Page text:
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Bony landmarks with tibial cutting surface are useful to avoid rotational mismatch in total knee arthroplasty

  • Yuan Ma
  • Hideki Mizu-uchi
  • Tetsuro Ushio
  • Satoshi Hamai
  • Yukio Akasaki
  • Koji Murakami
  • Yasuharu Nakashima
Knee

Abstract

Purpose

The purpose of this study was to define various anteroposterior axes of the tibial component as references and to evaluate their accuracy and variability using virtual surgery. It was hypothesized that (1) Akagi’s Line could result in high accuracy and low variability in varus osteoarthritic knees; (2) anteroposterior axes defined by using the tibial bony cutting surface as a landmark might be good substitutes for Akagi’s Line; and (3) extra-articular bony landmarks might influence the variability of the anteroposterior axis.

Methods

Three-dimensional bone models were reconstructed from the preoperative computed tomography data of 111 osteoarthritic knees with varus deformities. Seven different anteroposterior axes of the tibial component were defined: Akagi’s Line, Axis MED, Axis 1/6MED, Axis 1/3MED, Axis of Oval Shape, Axis of Anterior Crest, and Axis Second Metatarsus. The rotational mismatch angle was measured between the tibial anteroposterior axis and the line perpendicular to the transepicondylar axis projected on the cutting surface (positive value: external rotation of the tibial anteroposterior axis).

Results

The average rotational mismatch angles (referring to the projected anatomical/surgical epicondylar axes) were − 2.7° ± 5.8°/1.0° ± 6.0° (Akagi’s Line), − 4.2° ± 7.7°/− 0.5° ± 7.8°, 2.9° ± 7.2°/6.6° ± 7.2°, 9.8° ± 7.0°/13.5° ± 6.8° (Axis MED, Axis 1/6MED, Axis 1/3MED), − 5.1° ± 7.9°/− 1.4° ± 7.8° (Axis of Oval Shape), and 19.3 ± 9.5°/23.0° ± 9.6°, − 2.0° ± 11.3°/1.7° ± 11.4° (Axis Anterior Crest, Axis Second Metatarsus), respectively.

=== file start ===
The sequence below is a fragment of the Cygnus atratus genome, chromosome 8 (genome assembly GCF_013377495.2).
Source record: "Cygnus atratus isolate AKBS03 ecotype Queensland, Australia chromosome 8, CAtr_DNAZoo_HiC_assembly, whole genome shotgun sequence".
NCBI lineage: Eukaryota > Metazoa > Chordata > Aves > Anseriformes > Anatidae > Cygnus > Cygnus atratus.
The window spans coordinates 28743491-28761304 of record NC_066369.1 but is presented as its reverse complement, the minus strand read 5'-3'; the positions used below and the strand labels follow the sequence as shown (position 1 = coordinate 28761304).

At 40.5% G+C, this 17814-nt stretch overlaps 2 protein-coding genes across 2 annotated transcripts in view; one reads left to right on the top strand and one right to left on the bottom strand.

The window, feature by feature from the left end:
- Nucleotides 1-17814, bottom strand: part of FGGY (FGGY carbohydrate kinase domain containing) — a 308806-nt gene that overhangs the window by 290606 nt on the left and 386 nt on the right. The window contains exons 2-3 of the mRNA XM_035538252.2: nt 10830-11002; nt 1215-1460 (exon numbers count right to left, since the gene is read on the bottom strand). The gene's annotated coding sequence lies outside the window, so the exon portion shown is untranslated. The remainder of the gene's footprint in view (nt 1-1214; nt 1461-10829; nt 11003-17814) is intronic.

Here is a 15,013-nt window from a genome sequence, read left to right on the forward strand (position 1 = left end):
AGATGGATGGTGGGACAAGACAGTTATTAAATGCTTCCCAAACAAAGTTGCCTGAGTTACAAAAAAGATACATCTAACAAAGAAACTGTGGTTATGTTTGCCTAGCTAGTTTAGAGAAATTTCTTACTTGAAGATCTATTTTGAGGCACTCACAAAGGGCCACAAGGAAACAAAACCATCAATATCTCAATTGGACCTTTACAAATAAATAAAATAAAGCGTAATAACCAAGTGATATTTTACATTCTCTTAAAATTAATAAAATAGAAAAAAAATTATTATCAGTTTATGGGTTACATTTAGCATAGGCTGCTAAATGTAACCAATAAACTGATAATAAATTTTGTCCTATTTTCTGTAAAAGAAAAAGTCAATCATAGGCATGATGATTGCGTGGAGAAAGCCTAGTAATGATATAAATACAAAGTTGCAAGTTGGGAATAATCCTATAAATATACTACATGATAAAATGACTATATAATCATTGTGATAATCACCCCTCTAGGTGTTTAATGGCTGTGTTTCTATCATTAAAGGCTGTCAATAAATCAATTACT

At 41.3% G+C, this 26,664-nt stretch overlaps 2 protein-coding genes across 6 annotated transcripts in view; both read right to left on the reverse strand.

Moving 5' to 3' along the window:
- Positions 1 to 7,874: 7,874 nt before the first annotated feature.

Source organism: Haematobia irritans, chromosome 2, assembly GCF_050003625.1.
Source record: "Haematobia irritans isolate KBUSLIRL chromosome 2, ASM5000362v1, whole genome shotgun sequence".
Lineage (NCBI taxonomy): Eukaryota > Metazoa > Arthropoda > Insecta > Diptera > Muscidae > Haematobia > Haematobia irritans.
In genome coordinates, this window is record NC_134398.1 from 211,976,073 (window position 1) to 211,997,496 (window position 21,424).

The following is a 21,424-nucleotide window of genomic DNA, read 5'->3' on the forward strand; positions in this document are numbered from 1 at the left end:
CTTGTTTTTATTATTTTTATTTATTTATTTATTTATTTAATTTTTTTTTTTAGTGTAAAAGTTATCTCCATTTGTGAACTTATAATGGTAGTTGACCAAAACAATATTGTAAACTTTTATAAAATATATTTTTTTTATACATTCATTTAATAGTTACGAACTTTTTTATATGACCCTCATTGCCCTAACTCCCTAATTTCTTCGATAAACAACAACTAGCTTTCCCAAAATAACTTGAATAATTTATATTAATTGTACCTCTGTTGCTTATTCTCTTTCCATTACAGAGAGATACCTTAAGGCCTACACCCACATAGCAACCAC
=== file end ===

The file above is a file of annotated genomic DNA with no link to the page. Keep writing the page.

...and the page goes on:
Conclusions

Akagi’s Line provided the best accuracy and least variability in varus osteoarthritic knees. Axis 1/6MED and Axis MED are good substitutes for Akagi’s Line due to the difficulty of identifying the attachment site of the posterior cruciate ligament after the proximal tibia has been cut. Extra-articular bony landmarks should not be used for alignment due to their high variability. This study will aid surgeons in choosing the proper anteroposterior axis of the tibial component to reduce rotational mismatch and thus achieve good clinical knee outcomes.

Levels of evidence

III.

Keywords

Total knee arthroplasty Rotational mismatch Anteroposterior axis Computer simulation Tibial component 

Abbreviations

TKA

Total knee arthroplasty

TEA

Transepicondylar axis

AEA

Anatomical epicondylar axis

SEA

Surgical epicondylar axis

CT

Computed tomography

AP

Anterior–posterior

2D

Two-dimensional

OA

Osteoarthritis

CAD

Computer-assisted design

FTA

Femoro-tibial angle

HKA

Hip–knee–ankle

3D

Three-dimensional

PCL

Posterior cruciate ligament

GC

Geometrical center

ICC

Intra-class correlation coefficient

Notes

Acknowledgements

We also particularly acknowledge the help of Simon Hitchens, M.A. B.Sc. (Hons.) in language support.

Funding

There is no funding source.

Compliance with ethical standards

Conflict of interest

The author declares that there is no competing interest.

Ethical approval

The institutional ethics committee approved all data-collection (Kyushu University, IRB ID of the Approval: 25–74).

Informed consent

All subjects provided informed consent.

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Copyright information

© European Society of Sports Traumatology, Knee Surgery, Arthroscopy (ESSKA) 2018

Authors and Affiliations

  • Yuan Ma
    • 1
  • Hideki Mizu-uchi
    • 1
  • Tetsuro Ushio
    • 1
  • Satoshi Hamai
    • 1
  • Yukio Akasaki
    • 1
  • Koji Murakami
    • 1
  • Yasuharu Nakashima
    • 1
  1. 1.Department of Orthopaedic Surgery, Graduate School of Medical SciencesKyushu UniversityFukuokaJapan

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